Search This Blog

Monday, May 8, 2017

Interview with Michael Skau, pt 1

Image result for michael skau
Michael Skau is a professor emeritus at University of Nebraska at Omaha. He has written critical works on the Beat poets. He has one book, Me & God (reviewed here), and one chapbook of poetry published, with two more collections on their way. Part two of this interview appeared here.


Part 1 - Beginnings

When did you first start writing poetry?

I first started writing poems when I was in high school, but actually what I was writing then was more verse than poetry. I would be embarrassed now to have anyone see what sappy, simplistic, and self-indulgent doggerel I wrote back then.

Did you always want to write poetry or did other creative forms call your attention first?

Poetry was always my favorite genre, though I have occasionally flirted with fiction, probably because my poems have a tendency to lean more toward narrative rather than toward image. Story and humor are like the poles of a horseshoe that attract my creative filings.

Who are some of your literary models?

By literary models, I suppose that you mean writers who have most influenced me, a factor which is always difficult to ascertain. Instead, I guess that I would cite the poets whom I most enjoy reading--William Butler Yeats, W. H. Auden, William Blake, Percy Bysshe Shelley, John Keats, and Emily Dickinson.

Why the Beats?

When I was a Teaching Assistant at the University of Illinois, I was assigned an experimental course, a Freshman English class taught in the lounge of the dormitory where the students lived. My assignment came too late for me to have ordered books for the class, and so during our first class meeting, I asked the students what they were interested in reading and writing about. At that time they were all interested in the Hippies and wondered where they came from. I explained a little about the Beat Generation, about whom I had limited knowledge myself, and the students decided that they would like to read and write about the Beats. As the semester continued, I found that I really liked and appreciated what the Beats were doing, and so I decided to write my dissertation about them: Jack Kerouac, Allen Ginsberg, William S. Burroughs, Lawrence Ferlinghetti, and Gregory Corso.

Did you have mentors to help you along the way, or were you formed from the head of Zeus?

I was certainly not sprung from the head of Zeus; perhaps, however, from the head of Seuss. I did not have any mentors actively working with me as I began to develop in small ways as a poet. In fact, only recently have I joined a writer's group to share my poems in progress. On the other hand, I did extensive research on poets and poetry from the pre-Romantics to the present, English and American, for the courses which I was teaching. In other words, I read a lot of and about dead white male poets--and learned a lot from them.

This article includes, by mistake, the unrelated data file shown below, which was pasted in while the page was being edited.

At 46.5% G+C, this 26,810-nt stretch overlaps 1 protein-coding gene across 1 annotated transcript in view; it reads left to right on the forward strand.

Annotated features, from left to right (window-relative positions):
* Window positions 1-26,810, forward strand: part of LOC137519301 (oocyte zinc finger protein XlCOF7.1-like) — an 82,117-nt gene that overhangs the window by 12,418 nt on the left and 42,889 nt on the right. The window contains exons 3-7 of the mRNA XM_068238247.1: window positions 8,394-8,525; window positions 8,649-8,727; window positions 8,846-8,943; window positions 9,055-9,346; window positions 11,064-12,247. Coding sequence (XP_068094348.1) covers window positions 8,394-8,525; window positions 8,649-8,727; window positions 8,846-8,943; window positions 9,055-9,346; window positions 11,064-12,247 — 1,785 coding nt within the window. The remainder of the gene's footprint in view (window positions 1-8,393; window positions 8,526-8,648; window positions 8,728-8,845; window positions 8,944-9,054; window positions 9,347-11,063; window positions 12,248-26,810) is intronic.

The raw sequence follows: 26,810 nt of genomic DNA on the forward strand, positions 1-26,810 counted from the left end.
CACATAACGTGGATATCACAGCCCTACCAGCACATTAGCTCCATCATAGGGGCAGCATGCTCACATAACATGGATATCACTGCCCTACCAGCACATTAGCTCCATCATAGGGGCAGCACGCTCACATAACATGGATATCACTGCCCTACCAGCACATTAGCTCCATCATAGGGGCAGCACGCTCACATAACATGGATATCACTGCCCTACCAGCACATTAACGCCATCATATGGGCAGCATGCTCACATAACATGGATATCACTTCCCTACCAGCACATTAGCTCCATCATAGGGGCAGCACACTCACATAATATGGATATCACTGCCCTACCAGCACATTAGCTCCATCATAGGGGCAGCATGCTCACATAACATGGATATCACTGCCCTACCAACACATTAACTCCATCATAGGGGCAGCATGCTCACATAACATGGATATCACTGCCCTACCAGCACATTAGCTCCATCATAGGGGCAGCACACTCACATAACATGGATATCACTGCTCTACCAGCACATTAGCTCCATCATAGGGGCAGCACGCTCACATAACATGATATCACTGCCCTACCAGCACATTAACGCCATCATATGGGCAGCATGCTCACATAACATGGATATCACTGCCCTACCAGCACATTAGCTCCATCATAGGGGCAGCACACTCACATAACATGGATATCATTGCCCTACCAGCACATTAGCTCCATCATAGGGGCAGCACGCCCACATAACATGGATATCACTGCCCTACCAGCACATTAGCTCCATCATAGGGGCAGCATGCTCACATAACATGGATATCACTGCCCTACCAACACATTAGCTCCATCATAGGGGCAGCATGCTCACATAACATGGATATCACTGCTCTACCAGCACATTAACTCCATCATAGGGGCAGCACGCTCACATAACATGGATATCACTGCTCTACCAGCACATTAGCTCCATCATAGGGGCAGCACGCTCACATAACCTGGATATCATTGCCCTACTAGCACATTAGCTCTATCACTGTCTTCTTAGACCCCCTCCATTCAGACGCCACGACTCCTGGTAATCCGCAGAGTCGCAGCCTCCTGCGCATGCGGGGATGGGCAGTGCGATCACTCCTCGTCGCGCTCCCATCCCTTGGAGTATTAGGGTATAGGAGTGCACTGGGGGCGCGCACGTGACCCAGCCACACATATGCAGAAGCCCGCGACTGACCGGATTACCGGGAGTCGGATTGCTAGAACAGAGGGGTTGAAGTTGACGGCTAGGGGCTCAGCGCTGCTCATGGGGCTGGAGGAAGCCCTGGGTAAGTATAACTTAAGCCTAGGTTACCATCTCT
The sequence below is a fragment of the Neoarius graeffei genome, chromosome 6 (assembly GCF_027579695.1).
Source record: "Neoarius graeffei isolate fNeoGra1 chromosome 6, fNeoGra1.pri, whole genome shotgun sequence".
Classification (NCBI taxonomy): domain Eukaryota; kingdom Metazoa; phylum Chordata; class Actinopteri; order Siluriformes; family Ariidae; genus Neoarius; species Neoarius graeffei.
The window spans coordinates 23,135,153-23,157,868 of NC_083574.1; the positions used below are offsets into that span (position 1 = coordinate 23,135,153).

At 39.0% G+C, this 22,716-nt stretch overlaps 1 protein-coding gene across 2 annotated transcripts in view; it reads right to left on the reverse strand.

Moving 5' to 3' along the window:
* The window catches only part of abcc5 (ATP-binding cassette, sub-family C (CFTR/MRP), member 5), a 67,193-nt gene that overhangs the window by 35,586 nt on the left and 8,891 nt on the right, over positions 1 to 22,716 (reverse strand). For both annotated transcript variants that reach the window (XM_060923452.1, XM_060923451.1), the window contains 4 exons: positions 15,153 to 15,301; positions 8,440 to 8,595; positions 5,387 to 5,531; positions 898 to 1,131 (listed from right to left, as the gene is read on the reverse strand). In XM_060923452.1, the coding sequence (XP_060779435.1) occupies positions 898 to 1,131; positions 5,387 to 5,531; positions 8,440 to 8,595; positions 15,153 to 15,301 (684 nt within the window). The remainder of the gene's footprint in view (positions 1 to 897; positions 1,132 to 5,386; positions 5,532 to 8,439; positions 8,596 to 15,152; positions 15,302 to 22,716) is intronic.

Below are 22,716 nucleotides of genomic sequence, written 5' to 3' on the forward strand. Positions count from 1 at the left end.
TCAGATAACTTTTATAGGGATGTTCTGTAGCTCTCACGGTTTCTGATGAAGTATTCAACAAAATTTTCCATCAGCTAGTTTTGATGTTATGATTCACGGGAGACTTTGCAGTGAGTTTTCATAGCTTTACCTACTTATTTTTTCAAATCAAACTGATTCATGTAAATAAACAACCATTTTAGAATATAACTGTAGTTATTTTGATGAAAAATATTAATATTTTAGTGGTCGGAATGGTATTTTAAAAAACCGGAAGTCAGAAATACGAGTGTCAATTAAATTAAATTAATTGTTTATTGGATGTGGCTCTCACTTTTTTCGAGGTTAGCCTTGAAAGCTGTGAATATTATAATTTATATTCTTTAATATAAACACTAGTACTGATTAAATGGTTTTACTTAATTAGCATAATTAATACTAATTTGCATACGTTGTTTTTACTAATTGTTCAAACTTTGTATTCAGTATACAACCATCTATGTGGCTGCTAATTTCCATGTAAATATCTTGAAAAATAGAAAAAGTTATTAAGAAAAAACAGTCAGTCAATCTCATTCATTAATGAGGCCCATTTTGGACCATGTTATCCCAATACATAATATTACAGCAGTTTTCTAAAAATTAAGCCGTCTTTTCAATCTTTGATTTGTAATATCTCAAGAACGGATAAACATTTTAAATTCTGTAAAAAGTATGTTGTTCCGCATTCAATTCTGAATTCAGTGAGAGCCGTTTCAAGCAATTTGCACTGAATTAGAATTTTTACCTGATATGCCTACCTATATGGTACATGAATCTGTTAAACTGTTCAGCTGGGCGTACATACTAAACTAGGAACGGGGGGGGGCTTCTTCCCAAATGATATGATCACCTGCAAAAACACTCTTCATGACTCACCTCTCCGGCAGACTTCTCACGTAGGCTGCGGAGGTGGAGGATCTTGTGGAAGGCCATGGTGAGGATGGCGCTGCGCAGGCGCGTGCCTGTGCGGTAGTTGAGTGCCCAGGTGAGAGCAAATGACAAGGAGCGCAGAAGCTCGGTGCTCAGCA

What do you think of the writer's group: help or hindrance?

The writer's group is able to point out problems that I may be too close to the poems to see. The group provides me with some objectivity and distance that often help me to re-view the poems. This is usually very valuable.

Clearly, you wrote and published poetry while you taught, but you had just one chapbook published. Now you have more books forthcoming. Did teaching limit your writing, and now you're making up for lost time? Or were you writing and published all along, and are just now collecting your back catalog poems into books?

Yes, I definitely feel that teaching (mostly the grading, but also the class preparations and committee work) limited the time and energy that I could spare for writing poetry, especially for finding appropriate outlets to which I might submit. I had published about a hundred poems in various periodicals before I retired. I have been collecting some of my older writings, but I am not just recycling. I am also exploring new avenues for my writing. For example, of my latest publications, two of them were written to celebrate the late musical genius, Prince, and I have just had a poem accepted today to celebrate the late master Leonard Cohen. As with many other poets, I also find myself gravitating lately toward poems of social and political protest.

How do you feel about this process? How do you decide the order poems should be in a book?

I have no problems with the process of compiling collections of previously published poems or of creating new ones. My poems often seem to have a narrative thread to them, and so ordering them is a lot easier than it might otherwise be. One whole section of Me & God involves a road trip, and so I used a geographical organization for that section. Elsewhere, I structured the organization on my imagined development of the relationship between the primary characters.

What's the process of book publication like for you? How did your first chapbook come about? your first book?

After hearing me read some of my poems, the wonderfully talented Denise Brady invited me to submit poems for my first chapbook, Me and God Poems, which she crafted into a beautiful hand-set chapbook collection in 1990. I had continued writing poems in that series, and one of the new ones, "Pinballs," was selected by Jim Reese as Paddlefish's Winner of the 2013 William Kloefkorn Award for Excellence in Poetry. Jim suggested that I try to find a publisher for the entire collection, and he mentioned Wayne State College Press, where Chad Christensen accepted the volume and helped to shepherd it toward its final publication.

No comments:

Post a Comment